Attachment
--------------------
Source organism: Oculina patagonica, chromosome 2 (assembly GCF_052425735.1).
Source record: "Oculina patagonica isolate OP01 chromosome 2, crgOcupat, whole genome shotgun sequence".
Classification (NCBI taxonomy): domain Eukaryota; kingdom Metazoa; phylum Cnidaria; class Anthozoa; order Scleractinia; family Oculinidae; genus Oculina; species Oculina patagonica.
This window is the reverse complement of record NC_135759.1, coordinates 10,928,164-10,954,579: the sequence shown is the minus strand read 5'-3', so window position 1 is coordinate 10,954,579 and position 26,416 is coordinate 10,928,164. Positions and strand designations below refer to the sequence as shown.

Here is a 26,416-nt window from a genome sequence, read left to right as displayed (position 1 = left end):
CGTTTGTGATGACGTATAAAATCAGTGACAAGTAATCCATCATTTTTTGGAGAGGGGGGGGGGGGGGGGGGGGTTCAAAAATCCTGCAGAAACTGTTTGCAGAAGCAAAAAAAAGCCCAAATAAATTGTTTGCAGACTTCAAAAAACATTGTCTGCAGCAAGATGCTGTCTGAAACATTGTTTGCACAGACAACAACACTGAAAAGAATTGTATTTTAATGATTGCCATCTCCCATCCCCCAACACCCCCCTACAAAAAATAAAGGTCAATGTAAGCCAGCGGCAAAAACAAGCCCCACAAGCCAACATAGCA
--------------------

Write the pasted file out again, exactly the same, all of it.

Source organism: Oculina patagonica, chromosome 2 (assembly GCF_052425735.1).
Source record: "Oculina patagonica isolate OP01 chromosome 2, crgOcupat, whole genome shotgun sequence".
Classification (NCBI taxonomy): domain Eukaryota; kingdom Metazoa; phylum Cnidaria; class Anthozoa; order Scleractinia; family Oculinidae; genus Oculina; species Oculina patagonica.
This window is the reverse complement of record NC_135759.1, coordinates 10,928,164-10,954,579: the sequence shown is the minus strand read 5'-3', so window position 1 is coordinate 10,954,579 and position 26,416 is coordinate 10,928,164. Positions and strand designations below refer to the sequence as shown.

Here is a 26,416-nt window from a genome sequence, read left to right as displayed (position 1 = left end):
CGTTTGTGATGACGTATAAAATCAGTGACAAGTAATCCATCATTTTTTGGAGAGGGGGGGGGGGGGGGGGGGGTTCAAAAATCCTGCAGAAACTGTTTGCAGAAGCAAAAAAAAGCCCAAATAAATTGTTTGCAGACTTCAAAAAACATTGTCTGCAGCAAGATGCTGTCTGAAACATTGTTTGCACAGACAACAACACTGAAAAGAATTGTATTTTAATGATTGCCATCTCCCATCCCCCAACACCCCCCTACAAAAAATAAAGGTCAATGTAAGCCAGCGGCAAAAACAAGCCCCACAAGCCAACATAGCA